In-text citations are a cornerstone of academic writing, and in APA style (American Psychological Association) in the 6th edition format, they serve as a key method for assigning credit to the original sources of information. APA 6th edition in-text citations guide readers to the full reference in your reference list at the end of your paper, and help to avoid plagiarism. This article closely outlines the format and proper use of APA 6th edition in-text citation.
Definition of APA 6th edition in-text citation
In-text citations are used in APA style to quickly document the source of your information and refer to the full source reference at the end of the paper. The format of the APA 6th edition in-text citation typically includes the author’s last name and the year of publication, and page numbers if a direct quote is used.
Parenthetical vs. Narrative citation
There are two types of APA 6th edition in-text citations, parenthetical citation and narrative citation. Learn how to differentiate between those two in the below.
Parenthetical in-text citations
In parenthesis in-text citation, the author’s name and the date of publication (or other similar types of information) are included in parentheses.
Narrative in-text citations
The author’s name appears within a statement, and the date comes directly after it in parentheses.
Short vs. Long (block) quotations
Short and long quotations are used in APA 6th edition in-text citation in different ways. The main differences between the two types are outlined in the table below:
|Short quotations||Long quotations|
|Put the quote between double quotation marks and include it in the text.||A block quotation should not be enclosed by quotation marks.|
|Incorporates the author's name, year of publication, and the page number.||It should begin on a new line and be indented by 0.5 inches from the left margin.|
|Include the author, date, and page number if the author and date are not mentioned in the text.||The parenthesis should be followed by a period.|
|E.g. (Burnside, 2016, p. 210).||Do not include additional space before or after the block quotation; simply double-space it.|
The APA 6th edition in-text citation depends on the number of authors. The table below illustrates the appropriate style to use for each case:
In some cases, APA 6th edition in-text citations may have some missing elements, such as unknown authors, dates, or page numbers. These should be cited as follows:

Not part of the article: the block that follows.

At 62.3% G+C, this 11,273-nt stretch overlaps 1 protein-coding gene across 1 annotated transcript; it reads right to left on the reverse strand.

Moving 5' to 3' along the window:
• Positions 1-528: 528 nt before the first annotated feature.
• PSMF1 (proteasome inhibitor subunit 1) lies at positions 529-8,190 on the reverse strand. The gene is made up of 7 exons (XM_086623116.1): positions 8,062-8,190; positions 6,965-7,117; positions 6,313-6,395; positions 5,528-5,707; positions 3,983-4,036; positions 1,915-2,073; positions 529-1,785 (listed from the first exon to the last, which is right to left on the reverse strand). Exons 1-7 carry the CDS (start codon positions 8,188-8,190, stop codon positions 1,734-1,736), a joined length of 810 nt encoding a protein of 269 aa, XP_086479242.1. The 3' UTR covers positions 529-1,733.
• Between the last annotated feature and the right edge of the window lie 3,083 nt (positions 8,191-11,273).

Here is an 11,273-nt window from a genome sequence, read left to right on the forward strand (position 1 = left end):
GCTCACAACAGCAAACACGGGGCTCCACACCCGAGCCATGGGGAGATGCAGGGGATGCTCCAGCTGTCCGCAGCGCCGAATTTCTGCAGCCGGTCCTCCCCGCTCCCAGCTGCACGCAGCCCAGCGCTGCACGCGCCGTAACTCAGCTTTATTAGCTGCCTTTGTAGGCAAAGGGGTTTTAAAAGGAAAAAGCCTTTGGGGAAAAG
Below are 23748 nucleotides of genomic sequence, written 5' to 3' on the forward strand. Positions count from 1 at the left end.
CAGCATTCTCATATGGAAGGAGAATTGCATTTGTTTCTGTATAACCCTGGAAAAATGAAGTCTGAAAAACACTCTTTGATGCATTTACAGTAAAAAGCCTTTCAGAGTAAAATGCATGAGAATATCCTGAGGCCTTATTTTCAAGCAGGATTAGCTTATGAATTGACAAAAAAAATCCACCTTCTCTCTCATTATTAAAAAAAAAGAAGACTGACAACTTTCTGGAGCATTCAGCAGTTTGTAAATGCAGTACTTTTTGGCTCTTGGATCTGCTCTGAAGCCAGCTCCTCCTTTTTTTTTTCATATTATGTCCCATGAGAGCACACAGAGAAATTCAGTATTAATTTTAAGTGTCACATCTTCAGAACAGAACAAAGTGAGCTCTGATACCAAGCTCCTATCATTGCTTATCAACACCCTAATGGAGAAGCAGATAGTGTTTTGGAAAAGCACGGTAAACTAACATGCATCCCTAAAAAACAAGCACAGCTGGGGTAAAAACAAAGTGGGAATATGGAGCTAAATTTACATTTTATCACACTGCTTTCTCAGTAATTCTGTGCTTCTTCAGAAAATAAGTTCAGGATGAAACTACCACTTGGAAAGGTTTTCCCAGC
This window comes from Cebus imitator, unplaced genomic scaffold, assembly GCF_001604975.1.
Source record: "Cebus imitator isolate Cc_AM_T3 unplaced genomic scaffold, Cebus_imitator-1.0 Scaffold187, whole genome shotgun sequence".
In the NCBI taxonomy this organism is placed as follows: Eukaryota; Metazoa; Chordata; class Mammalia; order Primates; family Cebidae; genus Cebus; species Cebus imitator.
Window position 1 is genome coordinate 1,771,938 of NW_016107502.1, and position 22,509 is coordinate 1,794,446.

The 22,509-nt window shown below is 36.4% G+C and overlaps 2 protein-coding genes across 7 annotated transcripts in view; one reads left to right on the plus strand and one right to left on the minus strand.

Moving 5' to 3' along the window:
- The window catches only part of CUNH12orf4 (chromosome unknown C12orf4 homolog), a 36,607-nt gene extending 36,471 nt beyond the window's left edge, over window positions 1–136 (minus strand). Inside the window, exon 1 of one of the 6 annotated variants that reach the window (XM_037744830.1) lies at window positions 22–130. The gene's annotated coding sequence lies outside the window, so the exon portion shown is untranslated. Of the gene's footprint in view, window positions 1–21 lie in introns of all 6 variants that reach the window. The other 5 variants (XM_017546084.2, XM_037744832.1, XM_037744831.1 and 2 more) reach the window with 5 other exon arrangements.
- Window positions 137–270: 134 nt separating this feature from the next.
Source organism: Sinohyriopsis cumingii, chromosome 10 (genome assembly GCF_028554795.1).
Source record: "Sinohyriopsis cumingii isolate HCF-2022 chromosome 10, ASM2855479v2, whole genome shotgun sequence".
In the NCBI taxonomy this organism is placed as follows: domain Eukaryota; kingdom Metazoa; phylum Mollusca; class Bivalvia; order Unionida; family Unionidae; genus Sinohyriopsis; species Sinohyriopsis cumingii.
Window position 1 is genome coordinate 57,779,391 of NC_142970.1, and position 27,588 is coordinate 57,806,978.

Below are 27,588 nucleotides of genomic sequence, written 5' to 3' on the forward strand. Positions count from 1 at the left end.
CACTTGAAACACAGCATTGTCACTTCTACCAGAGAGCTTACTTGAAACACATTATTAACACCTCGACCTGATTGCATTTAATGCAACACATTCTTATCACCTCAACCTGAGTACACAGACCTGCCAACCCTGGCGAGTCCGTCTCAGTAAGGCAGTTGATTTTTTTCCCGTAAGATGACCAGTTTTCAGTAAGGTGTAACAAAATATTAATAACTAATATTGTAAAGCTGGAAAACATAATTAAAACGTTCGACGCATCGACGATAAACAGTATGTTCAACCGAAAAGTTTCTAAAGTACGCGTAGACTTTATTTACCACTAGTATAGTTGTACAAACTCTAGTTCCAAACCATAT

No author in APA in-text citation
If no author or creator is provided, APA 6th edition in-text citation stipulates that you should use the name of the organization that published the work.
If you are unable to find the organization responsible for the work, you can format your APA 6th edition in-text citation using the title of the source.
Missing publication date in APA 6th edition in-text citation
In APA 6th edition in-text citation, we use the acronym n.d., which stands for “no date” if there is no date associated with a source and is enclosed in parentheses.
Missing page number in APA 6th edition in-text citation
When directly citing in the text of your work, you should generally provide page numbers if they are provided. If no page numbers are provided, put the term “para.” before the paragraph number instead of the page number.
If there is only one paragraph and you must provide an APA 6th edition in-text citation, give the author’s last name and the year, but omit the page number.
APA 6th edition in-text citation – Multiple sources
Use parentheses in APA 6th edition in-text citation to illustrate an idea supported by several sources. The sources should be separated by a semicolon and presented in alphabetical order.
Arrange two or more works by the same author in chronological order, beginning with the year of publication. Begin with citations without known dates then arrange the rest in chronological order and conclude with in-press citations.
Mention the writers’ surnames just once; for each subsequent work, only the date is given.
Ambiguous APA 6th edition in-text citations
APA 6th edition in-text citations may be ambiguous if they are consistent with several references. For such cases, use the format below:
Use the source’s title in the signal phrase or the first word or two in parentheses. Keep titles of articles, chapters, and web pages in quotation marks and the names of books and reports in italics. When essential words in titles are written in the text, they must be capitalized according to APA style.
You must include an in-text citation every time you summarize, paraphrase, or generally use ideas that are not your own. This might include ideas or recommendations for best practices.
The in-text citation can be included in parentheses at the end of other sentences or paragraphs as a substitute. Identify the source of each subsequent statement by utilizing qualifiers like “That article concludes,” “According to,” or “They also state.”
Provide the author’s name in the first entry alone and include three hyphens in place of the name, followed by a period and the title. The name is represented by the three hyphens exactly as it appears in the previous entry.